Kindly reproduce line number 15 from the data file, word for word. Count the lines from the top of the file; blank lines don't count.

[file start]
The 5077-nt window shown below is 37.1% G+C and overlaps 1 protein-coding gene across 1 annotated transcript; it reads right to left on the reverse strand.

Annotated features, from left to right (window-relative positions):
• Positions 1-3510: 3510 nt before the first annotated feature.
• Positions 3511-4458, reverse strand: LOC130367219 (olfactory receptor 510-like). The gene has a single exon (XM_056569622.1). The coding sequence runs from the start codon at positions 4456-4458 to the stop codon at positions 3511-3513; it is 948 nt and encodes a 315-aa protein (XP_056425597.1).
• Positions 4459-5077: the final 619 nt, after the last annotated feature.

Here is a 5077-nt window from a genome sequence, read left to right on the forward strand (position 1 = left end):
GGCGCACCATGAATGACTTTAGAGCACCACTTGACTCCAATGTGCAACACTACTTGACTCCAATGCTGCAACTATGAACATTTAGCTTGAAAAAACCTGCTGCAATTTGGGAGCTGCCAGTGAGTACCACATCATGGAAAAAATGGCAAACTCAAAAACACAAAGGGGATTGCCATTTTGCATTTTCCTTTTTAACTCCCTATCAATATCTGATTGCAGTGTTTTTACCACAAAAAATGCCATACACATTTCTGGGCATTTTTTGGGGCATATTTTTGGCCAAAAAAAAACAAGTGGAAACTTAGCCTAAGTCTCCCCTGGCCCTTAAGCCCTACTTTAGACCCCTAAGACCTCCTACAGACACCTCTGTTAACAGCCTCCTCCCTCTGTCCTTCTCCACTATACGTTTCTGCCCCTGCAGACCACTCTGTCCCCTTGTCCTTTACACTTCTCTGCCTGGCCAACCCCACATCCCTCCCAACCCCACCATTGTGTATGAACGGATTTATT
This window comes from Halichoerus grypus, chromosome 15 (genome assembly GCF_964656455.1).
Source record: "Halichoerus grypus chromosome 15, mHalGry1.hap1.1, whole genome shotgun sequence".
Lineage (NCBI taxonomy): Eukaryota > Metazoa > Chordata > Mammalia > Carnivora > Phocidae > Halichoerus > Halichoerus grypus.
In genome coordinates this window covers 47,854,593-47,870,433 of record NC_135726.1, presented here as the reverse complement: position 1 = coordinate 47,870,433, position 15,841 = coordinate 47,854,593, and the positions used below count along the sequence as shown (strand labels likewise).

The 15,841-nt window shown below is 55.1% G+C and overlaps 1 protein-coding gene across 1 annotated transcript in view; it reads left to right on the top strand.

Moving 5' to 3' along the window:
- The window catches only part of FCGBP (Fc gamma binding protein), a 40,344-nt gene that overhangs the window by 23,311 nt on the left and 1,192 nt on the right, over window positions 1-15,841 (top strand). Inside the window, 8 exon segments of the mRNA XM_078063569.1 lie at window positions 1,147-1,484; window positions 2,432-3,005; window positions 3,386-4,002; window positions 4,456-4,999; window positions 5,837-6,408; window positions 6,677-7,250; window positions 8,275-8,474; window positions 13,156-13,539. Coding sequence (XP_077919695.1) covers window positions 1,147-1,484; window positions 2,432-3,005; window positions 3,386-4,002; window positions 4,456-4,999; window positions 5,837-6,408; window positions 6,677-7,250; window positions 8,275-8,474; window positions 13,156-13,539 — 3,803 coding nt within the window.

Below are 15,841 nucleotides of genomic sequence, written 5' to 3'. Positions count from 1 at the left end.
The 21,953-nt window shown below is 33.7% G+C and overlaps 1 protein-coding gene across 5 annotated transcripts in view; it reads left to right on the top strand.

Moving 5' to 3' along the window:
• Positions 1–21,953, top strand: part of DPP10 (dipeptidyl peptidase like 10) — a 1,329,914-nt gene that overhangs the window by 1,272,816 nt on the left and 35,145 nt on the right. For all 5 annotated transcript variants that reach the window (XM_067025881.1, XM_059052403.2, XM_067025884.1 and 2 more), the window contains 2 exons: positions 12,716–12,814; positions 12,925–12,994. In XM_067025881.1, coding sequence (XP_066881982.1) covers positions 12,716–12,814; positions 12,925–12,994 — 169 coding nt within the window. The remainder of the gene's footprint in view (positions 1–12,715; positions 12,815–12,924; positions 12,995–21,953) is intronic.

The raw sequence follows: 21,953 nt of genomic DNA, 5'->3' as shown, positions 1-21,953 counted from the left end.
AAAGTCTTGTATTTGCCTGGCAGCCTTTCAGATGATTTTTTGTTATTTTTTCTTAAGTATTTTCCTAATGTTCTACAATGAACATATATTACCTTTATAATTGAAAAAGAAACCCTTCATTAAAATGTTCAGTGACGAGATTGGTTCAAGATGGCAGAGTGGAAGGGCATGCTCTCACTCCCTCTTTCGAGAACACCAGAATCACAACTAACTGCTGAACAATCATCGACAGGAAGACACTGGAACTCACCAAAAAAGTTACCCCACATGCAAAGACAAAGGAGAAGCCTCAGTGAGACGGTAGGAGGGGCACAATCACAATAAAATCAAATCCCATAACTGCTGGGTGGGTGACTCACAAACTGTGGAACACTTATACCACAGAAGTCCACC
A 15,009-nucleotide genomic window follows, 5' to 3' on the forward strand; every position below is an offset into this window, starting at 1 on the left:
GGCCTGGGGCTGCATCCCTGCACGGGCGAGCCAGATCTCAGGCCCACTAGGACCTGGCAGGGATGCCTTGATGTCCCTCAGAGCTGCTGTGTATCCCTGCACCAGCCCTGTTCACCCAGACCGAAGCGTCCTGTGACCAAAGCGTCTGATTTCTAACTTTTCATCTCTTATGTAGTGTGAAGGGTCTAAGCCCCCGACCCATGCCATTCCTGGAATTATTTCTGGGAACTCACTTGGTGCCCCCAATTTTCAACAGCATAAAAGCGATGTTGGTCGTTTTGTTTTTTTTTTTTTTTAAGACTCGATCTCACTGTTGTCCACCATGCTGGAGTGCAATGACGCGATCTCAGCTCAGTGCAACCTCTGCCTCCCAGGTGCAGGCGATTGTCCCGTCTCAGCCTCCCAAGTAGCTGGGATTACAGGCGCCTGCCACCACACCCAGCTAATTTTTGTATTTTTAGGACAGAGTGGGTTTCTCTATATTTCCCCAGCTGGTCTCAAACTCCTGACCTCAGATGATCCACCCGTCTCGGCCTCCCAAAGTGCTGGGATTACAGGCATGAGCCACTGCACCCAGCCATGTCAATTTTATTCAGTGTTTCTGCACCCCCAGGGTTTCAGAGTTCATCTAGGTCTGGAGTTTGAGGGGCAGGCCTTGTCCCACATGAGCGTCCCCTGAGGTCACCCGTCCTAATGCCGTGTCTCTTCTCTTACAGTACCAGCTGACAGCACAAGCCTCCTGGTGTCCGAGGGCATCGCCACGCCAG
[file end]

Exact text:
Below are 15,841 nucleotides of genomic sequence, written 5' to 3'. Positions count from 1 at the left end.